Actually, if you take the time to think about this, you will find that there are many cases like this in our society. Cases where unpopular words or phrases, are replaced by less ugly words, or phrases, to make the topic seem better.
-Manipulation and persuasion
-Black and African American
-Homophobic and traditional
-Torture and enhanced interrogation methods
-Terrorists and hate groups(like the kkk).
-Old people and seniors
-Murderers and military veterans(or heroes)
-The right to oppress and religious liberty
-Indocrination and values
-Prostitutes and working women
-Creationism and intelligent design
-Believers in no God and Atheists(non-believers)
The latter words, or phrases, are the euphemisms. The euphemisms are used as replacements to help make things seem better than they are.
And there are also cases where different words, or phrases, are used to make something look worse. A good example of this is when people immigrate to America without going through the legal process, they are sometimes referred to as illegals or aliens. This kind of rhetoric is used to make them appear more exotic and inferior. It is used, usually by politicians, as a way to "other" people who have immigrated to the U.S without completing the legal process.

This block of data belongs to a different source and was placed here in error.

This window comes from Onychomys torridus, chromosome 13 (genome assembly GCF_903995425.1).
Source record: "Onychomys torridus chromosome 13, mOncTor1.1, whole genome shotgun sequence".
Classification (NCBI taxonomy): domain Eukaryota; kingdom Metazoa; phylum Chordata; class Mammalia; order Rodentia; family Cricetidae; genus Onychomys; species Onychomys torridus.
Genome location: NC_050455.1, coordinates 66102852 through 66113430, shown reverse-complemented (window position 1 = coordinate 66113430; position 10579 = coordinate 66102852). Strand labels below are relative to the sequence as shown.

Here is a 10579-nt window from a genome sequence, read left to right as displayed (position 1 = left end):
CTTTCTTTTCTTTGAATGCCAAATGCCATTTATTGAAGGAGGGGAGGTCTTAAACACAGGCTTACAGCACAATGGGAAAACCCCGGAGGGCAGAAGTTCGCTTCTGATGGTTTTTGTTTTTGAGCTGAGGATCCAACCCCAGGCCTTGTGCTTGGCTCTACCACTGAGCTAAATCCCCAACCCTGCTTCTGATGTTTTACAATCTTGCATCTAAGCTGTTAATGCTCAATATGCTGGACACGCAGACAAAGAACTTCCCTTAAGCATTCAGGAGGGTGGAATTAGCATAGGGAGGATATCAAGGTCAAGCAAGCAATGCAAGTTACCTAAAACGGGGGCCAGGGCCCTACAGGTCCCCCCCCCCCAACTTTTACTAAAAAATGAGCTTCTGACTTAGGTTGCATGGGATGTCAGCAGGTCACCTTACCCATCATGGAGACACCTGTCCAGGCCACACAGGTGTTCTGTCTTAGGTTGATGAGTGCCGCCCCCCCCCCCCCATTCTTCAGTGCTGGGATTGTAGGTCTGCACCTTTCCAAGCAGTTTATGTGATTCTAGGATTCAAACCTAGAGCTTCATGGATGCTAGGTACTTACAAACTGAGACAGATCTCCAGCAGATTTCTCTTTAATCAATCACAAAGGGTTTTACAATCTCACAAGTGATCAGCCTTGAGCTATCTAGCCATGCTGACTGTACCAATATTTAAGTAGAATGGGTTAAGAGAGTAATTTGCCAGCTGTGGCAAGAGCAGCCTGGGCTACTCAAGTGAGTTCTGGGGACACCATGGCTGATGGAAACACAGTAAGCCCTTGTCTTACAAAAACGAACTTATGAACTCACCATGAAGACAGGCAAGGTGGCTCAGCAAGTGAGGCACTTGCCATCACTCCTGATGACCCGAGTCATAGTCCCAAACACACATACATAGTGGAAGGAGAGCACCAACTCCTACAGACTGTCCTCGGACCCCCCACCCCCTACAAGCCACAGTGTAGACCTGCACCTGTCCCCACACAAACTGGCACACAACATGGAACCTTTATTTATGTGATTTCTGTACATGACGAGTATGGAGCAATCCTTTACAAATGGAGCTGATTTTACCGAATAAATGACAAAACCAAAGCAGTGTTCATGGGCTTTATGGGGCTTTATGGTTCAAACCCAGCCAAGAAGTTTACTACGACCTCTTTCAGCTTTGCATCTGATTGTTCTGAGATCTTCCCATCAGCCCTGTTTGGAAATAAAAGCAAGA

But its all the same thing. Word choice is very important when attempting to manipulate, or persuade, people to conform to your beliefs or ideas.
Revenge in itself is a pay back. If there wasn't any preliminary event that hurt one in some ways, revenge wouldn't happen.
Justice,on the other hand, is the establishment of fairness, it doesn't need a previous event to happen.
Revenge is associated with people's mentality and their own actions, whilst justice can be performed through law, equally and fairly.
Revenge isn't justice, and justice isn't revenge.
"Revenge" would imply an intention of making a wrong-doer suffer based on personal experience and - sometimes temporary and irrational - emotional satisfaction in some sense. There are little limits to the intensity of the punishment or the feedback it would generate.
"Justice" would be brought upon the wrong-doer based on commonly agreed upon standards and would benefit both oneself and others. The intensity of the punishment would ideally be equal to that of the wrong done and would decrease the possible feedback it might generate.